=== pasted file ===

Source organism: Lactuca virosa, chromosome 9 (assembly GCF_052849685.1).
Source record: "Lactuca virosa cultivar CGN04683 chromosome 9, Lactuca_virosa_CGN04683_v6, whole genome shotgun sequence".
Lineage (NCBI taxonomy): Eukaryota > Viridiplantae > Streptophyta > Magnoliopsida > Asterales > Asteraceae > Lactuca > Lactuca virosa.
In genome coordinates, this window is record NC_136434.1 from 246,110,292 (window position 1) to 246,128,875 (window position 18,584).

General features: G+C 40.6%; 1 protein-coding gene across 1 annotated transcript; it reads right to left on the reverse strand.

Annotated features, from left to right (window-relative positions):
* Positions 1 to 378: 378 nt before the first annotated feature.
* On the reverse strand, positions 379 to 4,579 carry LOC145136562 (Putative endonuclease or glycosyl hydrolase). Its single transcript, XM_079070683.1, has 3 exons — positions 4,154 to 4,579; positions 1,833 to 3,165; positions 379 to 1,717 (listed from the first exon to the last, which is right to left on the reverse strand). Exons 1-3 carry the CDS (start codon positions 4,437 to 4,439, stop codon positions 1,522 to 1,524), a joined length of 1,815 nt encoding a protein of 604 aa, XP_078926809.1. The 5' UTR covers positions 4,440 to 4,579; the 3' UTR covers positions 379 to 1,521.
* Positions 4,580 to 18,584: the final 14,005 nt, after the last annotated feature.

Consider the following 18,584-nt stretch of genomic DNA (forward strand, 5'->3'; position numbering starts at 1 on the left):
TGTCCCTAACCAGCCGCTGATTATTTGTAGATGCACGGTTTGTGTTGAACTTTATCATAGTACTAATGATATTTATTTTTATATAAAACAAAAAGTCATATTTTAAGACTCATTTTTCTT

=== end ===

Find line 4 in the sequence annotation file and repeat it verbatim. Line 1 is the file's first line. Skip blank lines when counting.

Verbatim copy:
In genome coordinates, this window is record NC_136434.1 from 246,110,292 (window position 1) to 246,128,875 (window position 18,584).